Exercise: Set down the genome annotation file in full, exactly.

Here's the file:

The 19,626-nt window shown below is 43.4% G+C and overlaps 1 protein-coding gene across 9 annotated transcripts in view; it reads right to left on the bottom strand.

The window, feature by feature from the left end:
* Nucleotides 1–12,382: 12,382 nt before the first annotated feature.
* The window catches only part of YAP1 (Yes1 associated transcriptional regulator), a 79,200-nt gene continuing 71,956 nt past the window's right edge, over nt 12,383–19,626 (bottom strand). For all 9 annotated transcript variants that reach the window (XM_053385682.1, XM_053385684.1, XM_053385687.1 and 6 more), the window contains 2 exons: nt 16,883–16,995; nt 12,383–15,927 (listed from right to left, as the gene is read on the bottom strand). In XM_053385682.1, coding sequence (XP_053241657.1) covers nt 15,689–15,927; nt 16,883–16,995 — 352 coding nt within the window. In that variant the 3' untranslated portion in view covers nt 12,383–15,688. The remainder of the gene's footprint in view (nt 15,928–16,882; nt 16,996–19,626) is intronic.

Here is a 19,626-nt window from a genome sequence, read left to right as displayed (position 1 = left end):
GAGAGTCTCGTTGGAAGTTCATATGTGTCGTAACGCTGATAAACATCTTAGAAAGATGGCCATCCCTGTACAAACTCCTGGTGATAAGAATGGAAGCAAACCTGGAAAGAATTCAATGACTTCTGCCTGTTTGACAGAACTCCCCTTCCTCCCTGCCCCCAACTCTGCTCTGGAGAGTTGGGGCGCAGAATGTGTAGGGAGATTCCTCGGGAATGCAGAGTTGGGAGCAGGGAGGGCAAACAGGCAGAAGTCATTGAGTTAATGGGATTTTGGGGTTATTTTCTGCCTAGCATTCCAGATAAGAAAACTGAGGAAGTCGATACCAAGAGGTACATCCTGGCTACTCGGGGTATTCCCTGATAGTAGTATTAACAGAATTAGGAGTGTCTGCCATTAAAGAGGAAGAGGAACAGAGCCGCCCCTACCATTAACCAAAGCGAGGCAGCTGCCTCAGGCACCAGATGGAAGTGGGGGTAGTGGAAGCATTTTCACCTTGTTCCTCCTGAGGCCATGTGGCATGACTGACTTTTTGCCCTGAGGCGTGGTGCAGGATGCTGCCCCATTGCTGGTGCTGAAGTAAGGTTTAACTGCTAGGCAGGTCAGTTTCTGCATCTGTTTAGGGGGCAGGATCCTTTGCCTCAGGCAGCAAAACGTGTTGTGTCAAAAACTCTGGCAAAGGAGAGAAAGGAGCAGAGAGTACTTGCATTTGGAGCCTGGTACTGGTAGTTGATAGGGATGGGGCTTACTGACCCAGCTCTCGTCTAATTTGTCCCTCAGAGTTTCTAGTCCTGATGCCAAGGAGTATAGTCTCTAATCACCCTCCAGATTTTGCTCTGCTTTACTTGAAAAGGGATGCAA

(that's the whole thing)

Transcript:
The 19,626-nt window shown below is 43.4% G+C and overlaps 1 protein-coding gene across 9 annotated transcripts in view; it reads right to left on the bottom strand.

The window, feature by feature from the left end:
* Nucleotides 1–12,382: 12,382 nt before the first annotated feature.
* The window catches only part of YAP1 (Yes1 associated transcriptional regulator), a 79,200-nt gene continuing 71,956 nt past the window's right edge, over nt 12,383–19,626 (bottom strand). For all 9 annotated transcript variants that reach the window (XM_053385682.1, XM_053385684.1, XM_053385687.1 and 6 more), the window contains 2 exons: nt 16,883–16,995; nt 12,383–15,927 (listed from right to left, as the gene is read on the bottom strand). In XM_053385682.1, coding sequence (XP_053241657.1) covers nt 15,689–15,927; nt 16,883–16,995 — 352 coding nt within the window. In that variant the 3' untranslated portion in view covers nt 12,383–15,688. The remainder of the gene's footprint in view (nt 15,928–16,882; nt 16,996–19,626) is intronic.

Here is a 19,626-nt window from a genome sequence, read left to right as displayed (position 1 = left end):
GAGAGTCTCGTTGGAAGTTCATATGTGTCGTAACGCTGATAAACATCTTAGAAAGATGGCCATCCCTGTACAAACTCCTGGTGATAAGAATGGAAGCAAACCTGGAAAGAATTCAATGACTTCTGCCTGTTTGACAGAACTCCCCTTCCTCCCTGCCCCCAACTCTGCTCTGGAGAGTTGGGGCGCAGAATGTGTAGGGAGATTCCTCGGGAATGCAGAGTTGGGAGCAGGGAGGGCAAACAGGCAGAAGTCATTGAGTTAATGGGATTTTGGGGTTATTTTCTGCCTAGCATTCCAGATAAGAAAACTGAGGAAGTCGATACCAAGAGGTACATCCTGGCTACTCGGGGTATTCCCTGATAGTAGTATTAACAGAATTAGGAGTGTCTGCCATTAAAGAGGAAGAGGAACAGAGCCGCCCCTACCATTAACCAAAGCGAGGCAGCTGCCTCAGGCACCAGATGGAAGTGGGGGTAGTGGAAGCATTTTCACCTTGTTCCTCCTGAGGCCATGTGGCATGACTGACTTTTTGCCCTGAGGCGTGGTGCAGGATGCTGCCCCATTGCTGGTGCTGAAGTAAGGTTTAACTGCTAGGCAGGTCAGTTTCTGCATCTGTTTAGGGGGCAGGATCCTTTGCCTCAGGCAGCAAAACGTGTTGTGTCAAAAACTCTGGCAAAGGAGAGAAAGGAGCAGAGAGTACTTGCATTTGGAGCCTGGTACTGGTAGTTGATAGGGATGGGGCTTACTGACCCAGCTCTCGTCTAATTTGTCCCTCAGAGTTTCTAGTCCTGATGCCAAGGAGTATAGTCTCTAATCACCCTCCAGATTTTGCTCTGCTTTACTTGAAAAGGGATGCAA